Modernize and optimize
How do you go about this? And where do you start? Step one is to analyze the code you have in place. There are tools available that allow you to analyze the code that lies beneath the legacy systems. This way you map out how this code is built, what the data structure is, what business rules are applied and what functional blocks there are, and how often they are used. Then it is advisable to start with one business process or set of processes and modernize it. Depending on the nature of the organization, choose one of the most business-critical processes or a risk-free process. Ideally, you will deploy tools that convert business rules from code language to natural language, so that:
- Employees from the “business” can work with colleagues from IT on this modernization effort
- Simultaneously, business-critical knowledge is reclaimed and permanently documented, and manageable for the business.
Instead of an indecipherable line of code, a business rule becomes, for example, “If the amount for a certain investment exceeds 10,000 euros, the manager must also sign.”
The next step is to define the target platform, where organizations usually have a choice between, for example, an existing ERP package, or a low-code platform. In the latter case, you are a lot more flexible and can easily implement additional requirements from the business, for example. Not only do you modernize the IT landscape, but you also directly optimize it. By developing based on low-code, maintenance is also simpler and cheaper. In this way, you prevent another technological debt from arising. Indeed, applications become part of an update cycle, as we are used to today with SaaS applications.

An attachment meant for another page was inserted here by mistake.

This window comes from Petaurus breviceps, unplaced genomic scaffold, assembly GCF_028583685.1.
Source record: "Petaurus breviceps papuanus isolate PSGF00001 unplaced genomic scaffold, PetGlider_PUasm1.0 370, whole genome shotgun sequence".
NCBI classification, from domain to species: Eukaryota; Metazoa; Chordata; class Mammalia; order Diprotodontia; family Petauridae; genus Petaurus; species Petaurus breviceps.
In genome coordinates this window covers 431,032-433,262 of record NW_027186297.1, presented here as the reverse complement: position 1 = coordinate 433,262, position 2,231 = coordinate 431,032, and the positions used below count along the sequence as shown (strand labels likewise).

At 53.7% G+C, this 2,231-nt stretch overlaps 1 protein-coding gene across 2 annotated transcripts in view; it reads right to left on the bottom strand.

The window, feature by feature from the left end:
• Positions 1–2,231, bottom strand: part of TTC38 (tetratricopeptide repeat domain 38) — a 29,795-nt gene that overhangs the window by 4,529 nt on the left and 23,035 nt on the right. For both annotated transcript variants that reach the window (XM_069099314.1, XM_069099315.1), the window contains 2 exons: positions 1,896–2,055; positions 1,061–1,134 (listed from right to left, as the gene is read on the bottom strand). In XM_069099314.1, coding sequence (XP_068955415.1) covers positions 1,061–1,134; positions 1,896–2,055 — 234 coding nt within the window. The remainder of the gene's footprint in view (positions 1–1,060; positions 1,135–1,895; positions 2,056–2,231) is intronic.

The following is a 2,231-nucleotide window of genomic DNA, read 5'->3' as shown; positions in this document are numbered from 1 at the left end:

‘Can’t do’ really doesn’t exist anymore
It sounds like a flash of genius. Analyze your existing code, recognize and acknowledge key business rules and applications, distill this code, and move it into a flexible low-code environment. And while it essentially boils down to this, as an organization, don’t forget that support within the organization is crucial. Business and IT come together in an agile manner, discuss priorities and work together toward working solutions that work well. IT will see that space is created to think along with the business and the business will notice that there are opportunities to innovate further. There are no more barriers to technical capabilities. Collaboration, the right mindset, and approach are crucial to success. ‘Can’t do’ really doesn’t exist anymore.
Read the original Dutch article on iBestuur here